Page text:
My rating: 2 of 5 stars
I come to DP via the movie, which I giggled through, but finally thought, "It doesn't matter how meta you get with superhero material -- at the end of the day it's still a superhero story." That isn't necessarily a bad thing -- indeed when the writer and artist possess insight and some capacity to surprise the reader, it makes for a magical experience. Dead Presidents has its moments of amusement, which will strike some readers' funnybones with greater force than others. But insight? Surprise? Nah. DP/DP is just a superhero story.
The Twilight Children by Gilbert Hernández
My rating: 3 of 5 stars
Man, I wish I was giving this five stars! Story by Gilbert Hernandez and art by the lamentably late Darwyn Cooke -- this is the sort of pairing that can set off fireworks for a reader.
Not so this time, alas. Hernandez' magical realism proceeds with a leaden rote-ness to it, while Cooke's art -- the shiniest eye-candy he produced in his entire life, IMO (kudos also to colorist Dave Stewart) -- is too polished to bring any emotional weight to a narrative that is already threatened by its inherent spritz.
Back when Los Bros Hernandez were the last of the underground masters, they kept sharp and edgy touches in stories and layouts that threatened to slip into Bob Montana/Dan DeCarlo predictability. A little of that edge, or messiness, would have gone a long way in this project.
Not that I regret this purchase or the time spent thereon in any way shape or form. Maybe it didn't work for me, but these guys deserve attention -- particularly Cooke, who made every effort to keep stretching his already formidable capacities as an artist.
Maze of Blood by Marly Youmans
My rating: 3 of 5 stars
Marly Youmans is a lyrical writer -- a sort of Michael Ondaatje of the Deep South, really. Readers who dig the latter should, I would think, dig her.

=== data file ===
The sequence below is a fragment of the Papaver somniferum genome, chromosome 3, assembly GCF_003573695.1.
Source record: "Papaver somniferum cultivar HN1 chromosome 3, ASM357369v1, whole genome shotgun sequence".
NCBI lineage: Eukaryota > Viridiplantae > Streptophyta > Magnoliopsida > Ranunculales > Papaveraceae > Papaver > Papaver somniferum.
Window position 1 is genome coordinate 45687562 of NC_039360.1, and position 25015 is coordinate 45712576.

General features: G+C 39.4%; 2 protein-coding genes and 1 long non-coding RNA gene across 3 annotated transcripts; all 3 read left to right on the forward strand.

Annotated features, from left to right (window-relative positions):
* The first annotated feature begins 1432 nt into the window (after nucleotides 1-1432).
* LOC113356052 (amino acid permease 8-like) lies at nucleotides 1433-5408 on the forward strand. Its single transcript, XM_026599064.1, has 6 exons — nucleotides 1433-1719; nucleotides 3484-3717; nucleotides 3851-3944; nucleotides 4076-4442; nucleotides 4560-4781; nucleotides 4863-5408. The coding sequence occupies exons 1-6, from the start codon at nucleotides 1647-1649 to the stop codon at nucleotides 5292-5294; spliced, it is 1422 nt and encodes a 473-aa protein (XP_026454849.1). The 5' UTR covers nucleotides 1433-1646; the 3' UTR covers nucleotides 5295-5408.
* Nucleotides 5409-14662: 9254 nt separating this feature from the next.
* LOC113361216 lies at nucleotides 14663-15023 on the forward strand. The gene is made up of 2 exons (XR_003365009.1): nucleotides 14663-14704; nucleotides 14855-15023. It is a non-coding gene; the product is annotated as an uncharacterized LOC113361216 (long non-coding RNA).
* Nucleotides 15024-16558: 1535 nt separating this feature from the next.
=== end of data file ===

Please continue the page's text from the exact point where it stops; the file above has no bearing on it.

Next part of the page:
Conall Weaver, her fictional portrait of pulp master Robert E. Howard, contains multitudes -- many more than most people do. Her compassionate excavation of his tumultuous inner life makes for a surprisingly welcome immersive experience. You've gotta be in the mood for it, though -- were I in another time and place, I'd likely rate this a "five out of five."
My rating: 4 of 5 stars
Scott McKenzie's Power Chord is, I think it's fair to say, a boy's book. The guitar heroes he tracks down and yacks with are all fellas who had their highest hay-day before Grunge appeared. Now they shill for guitar companies, form various iterations of the act that made them famous and rock out smaller venues, or give one-on-one guitar lessons at advanced rates.
McKenzie combs the highways and byways for these dudes, to gather wisdom -- not of the "living life" variety (which is just as well -- the one guy who could legitimately offer it, Warren DeMartini from Ratt (married 20 years and counting), resolutely refuses to discuss family life), but of the "What's it take to really play this thing?" variety. This is advice McKenzie heeds well, so that by the end of the book he is, despite a disastrous Rock 'n' Roll Fantasy Camp experience, a proficient player.
The conversational tone to these exchanges is strictly of the "from one guy to another" variety, including McKenzie's tone as a writer. Is that a bad thing? If you're (cough) a midlife guy who's just picked up his first electric guitar . . . not even remotely. I had a gas.